Justia Massachusetts Supreme Court Opinion Summaries

Articles Posted in Constitutional Law
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The Supreme Judicial Court affirmed Defendant's conviction of murder in the first degree on theories of extreme atrocity or cruelty and felony-murder and related crimes and declined to exercise its authority under Mass. Gen. Laws ch. 278, 33E, holding that there was no reason to reverse the convictions or to reduce the degree of guilt. Specifically, the Court held (1) Defendant was not deprived of his constitutional right to a competent interpreter to interpret the trial proceeding into his native language; (2) despite Defendant's arguments to the contrary, trial counsel provided effective assistance; (3) there was no error in the jury instructions as to joint venture liability, the merger doctrine, and the duty to find the highest crime proved beyond a reasonable doubt; (4) the trial judge did not abuse his discretion in making certain rulings concerning the conduct of the trial; and (5) there was no reason to order a new trial or to reduce the degree of guilt. View "Commonwealth v. Lee" on Justia Law

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The Supreme Judicial Court affirmed Defendant's conviction of murder in the first degree on a theory of felony-murder and the denial of his motion for a new trial and declined to grant relief under Mass. Gen. Laws ch. 278, 33E, holding that there was no reason to order a new trial or to reduce the verdict of murder in the first degree. On appeal, Defendant argued that a new trial was necessary because his trial counsel provided ineffective assistance. The Supreme Judicial Court affirmed Defendant's convictions and the denial of his motion for a new trial and declined to reduce the verdict under Mass. Gen. Laws ch. 278, 33E, holding that Defendant's counsel did not provide ineffective assistance and that there was no reason to order a new trial or to reduce the verdict of murder in the first degree. View "Commonwealth v. Colon" on Justia Law

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The Supreme Judicial Court affirmed Defendant's conviction of possession of heroin with intent to distribute, reversed the denial of Defendant's motion for a new trial on the Mass. Gen. Laws ch. 94C, 32J (32J) charge, and vacated the conviction of a violation of section 32J, holding that counsel was ineffective in failing to challenge the sufficiency of the evidence regarding an essential element under section 32J. Defendant was convicted of possession of heroin with intent to distribute and with committing the crime within 100 feet of a public park, in violation of section 32J. The Supreme Judicial Court reversed in part, holding (1) the trial court did not err in denying Defendant's motion to suppress; (2) with respect to the "public park or playground" provision of section 32J, the intent to commit the underlying drug crime is sufficient, without additional proof of knowledge of park or playground boundaries required; (3) whether an area of land is a public park under section 32J is a question of fact properly left to the fact-finder; and (4) trial counsel was ineffective for failing to raise the variance between the park named in the indictment and the evidence presented at trial. View "Commonwealth v. Matta" on Justia Law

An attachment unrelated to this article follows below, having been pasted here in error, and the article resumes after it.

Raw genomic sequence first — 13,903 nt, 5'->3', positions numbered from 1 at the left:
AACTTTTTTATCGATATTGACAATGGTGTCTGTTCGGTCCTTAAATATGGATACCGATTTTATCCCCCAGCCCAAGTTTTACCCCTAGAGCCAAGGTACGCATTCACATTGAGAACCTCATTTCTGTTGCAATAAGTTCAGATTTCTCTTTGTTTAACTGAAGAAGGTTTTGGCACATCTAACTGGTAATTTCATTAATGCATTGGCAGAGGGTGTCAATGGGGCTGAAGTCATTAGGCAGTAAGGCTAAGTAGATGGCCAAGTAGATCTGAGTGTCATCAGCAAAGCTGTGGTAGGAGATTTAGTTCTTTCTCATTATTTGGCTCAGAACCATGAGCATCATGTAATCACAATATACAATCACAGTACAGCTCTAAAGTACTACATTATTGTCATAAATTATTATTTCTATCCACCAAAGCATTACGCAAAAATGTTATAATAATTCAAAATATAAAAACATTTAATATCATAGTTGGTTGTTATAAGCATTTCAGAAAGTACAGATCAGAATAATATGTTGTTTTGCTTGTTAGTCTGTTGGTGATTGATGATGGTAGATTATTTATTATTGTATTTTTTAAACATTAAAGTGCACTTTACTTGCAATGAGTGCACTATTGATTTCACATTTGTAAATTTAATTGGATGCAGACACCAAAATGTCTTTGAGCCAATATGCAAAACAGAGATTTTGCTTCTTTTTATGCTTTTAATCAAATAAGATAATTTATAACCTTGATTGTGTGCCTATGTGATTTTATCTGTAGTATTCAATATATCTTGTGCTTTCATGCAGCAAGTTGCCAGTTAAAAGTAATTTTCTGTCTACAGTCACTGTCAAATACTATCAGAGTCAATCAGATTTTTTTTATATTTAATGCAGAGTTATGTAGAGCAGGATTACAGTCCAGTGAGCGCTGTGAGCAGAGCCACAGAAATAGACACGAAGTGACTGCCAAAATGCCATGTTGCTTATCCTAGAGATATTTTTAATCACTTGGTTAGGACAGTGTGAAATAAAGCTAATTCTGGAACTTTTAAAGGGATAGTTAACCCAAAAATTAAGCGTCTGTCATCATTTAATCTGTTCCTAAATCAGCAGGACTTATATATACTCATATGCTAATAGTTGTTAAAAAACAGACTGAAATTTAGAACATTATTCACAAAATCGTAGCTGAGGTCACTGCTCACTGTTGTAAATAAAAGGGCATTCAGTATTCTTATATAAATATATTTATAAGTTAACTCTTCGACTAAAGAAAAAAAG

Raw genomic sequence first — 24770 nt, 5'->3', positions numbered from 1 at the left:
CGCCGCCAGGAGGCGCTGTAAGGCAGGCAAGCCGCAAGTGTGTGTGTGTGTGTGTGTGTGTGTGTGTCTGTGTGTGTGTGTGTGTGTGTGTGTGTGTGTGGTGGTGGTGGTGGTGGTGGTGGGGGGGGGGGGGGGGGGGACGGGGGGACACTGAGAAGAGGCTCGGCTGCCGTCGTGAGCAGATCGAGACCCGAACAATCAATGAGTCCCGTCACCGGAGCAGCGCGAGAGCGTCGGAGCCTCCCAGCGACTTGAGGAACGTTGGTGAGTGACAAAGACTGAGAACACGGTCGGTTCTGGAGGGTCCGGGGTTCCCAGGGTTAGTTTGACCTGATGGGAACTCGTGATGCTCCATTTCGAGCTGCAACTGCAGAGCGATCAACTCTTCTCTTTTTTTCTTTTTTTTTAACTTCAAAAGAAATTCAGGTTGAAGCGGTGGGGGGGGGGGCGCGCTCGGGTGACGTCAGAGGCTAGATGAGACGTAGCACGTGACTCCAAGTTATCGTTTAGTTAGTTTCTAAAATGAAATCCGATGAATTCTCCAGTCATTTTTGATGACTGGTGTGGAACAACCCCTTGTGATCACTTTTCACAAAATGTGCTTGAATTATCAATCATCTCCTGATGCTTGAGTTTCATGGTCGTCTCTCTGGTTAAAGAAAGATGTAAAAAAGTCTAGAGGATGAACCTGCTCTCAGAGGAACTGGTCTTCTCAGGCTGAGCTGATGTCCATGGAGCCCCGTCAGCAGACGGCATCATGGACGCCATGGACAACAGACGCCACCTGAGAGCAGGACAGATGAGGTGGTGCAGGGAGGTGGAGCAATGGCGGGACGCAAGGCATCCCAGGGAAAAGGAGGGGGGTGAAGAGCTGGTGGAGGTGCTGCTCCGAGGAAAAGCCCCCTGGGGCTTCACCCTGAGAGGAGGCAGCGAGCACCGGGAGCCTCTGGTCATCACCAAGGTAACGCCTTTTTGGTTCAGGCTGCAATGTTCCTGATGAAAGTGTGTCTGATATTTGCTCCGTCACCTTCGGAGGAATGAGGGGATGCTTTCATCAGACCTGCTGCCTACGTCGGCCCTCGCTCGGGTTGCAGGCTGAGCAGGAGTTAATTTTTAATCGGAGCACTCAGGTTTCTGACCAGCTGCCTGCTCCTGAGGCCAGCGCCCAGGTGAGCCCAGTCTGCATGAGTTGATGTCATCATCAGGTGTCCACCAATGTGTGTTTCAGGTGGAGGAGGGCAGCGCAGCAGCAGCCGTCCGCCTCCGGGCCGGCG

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The Supreme Judicial Court dismissed the Commonwealth's appeal from the trial court's allowance of Defendant's motion filed under Mass. R. Crim. P. 25(a), holding that the trial judge erred in reserving decision on Defendant's Rule 25(a) motion and that the error violated Defendant's right to due process and permeated the remainder of the trial. Defendant was charged with murder in the first degree. At the close of the Commonwealth's case Defendant moved for a required finding of not guilty pursuant to Rule 25(a). The judge reserved decision and submitted the case to the jury. The jury found Defendant guilty of murder in the second degree. Defendant subsequently renewed his motion under Rule 25(a). The judge allowed the motion, nunc pro tunc, to the close of the Commonwealth's case. The Commonwealth petitioned for relief under Mass. Gen. Laws ch. 211, 3. The Supreme Judicial Court denied relief, holding (1) in allowing the motion for a required finding nunc pro tunc after the jury returned their verdict the judge deprived the Commonwealth of its right to appeal from a postverdict acquittal; but (2) because the initial error in reserving decision on the motion implicated Defendant's constitutional rights and infected the remainder of the trial, the Commonwealth could not appeal. View "Commonwealth v. Yasin" on Justia Law

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The Supreme Court vacated the order of the superior court judge allowing Defendant's motion to suppress all evidence related to an illegal seizure on the ground that the stop of his motor vehicle was not reasonable, holding that the police officer's stop of Defendant's motor vehicle for failing to drive entirely within a marked traffic lane was reasonable and, therefore, constitutional. Defendant was charged with a marked lanes violation in accordance with Mass. Gen. Laws. ch. 89, 4A and operating a motor vehicle while under the influence of intoxicating liquor. The judge allowed Defendant's motion to suppress, ruling that Defendant had not violated section 4A, and therefore, the stop of his motor vehicle was not reasonable. The Supreme Court vacated the judge's order, holding that Defendant violated section 4A when he crossed the right-side fog line one time for two or three seconds, and therefore, the ensuing traffic stop was reasonable. View "Commonwealth v. Larose" on Justia Law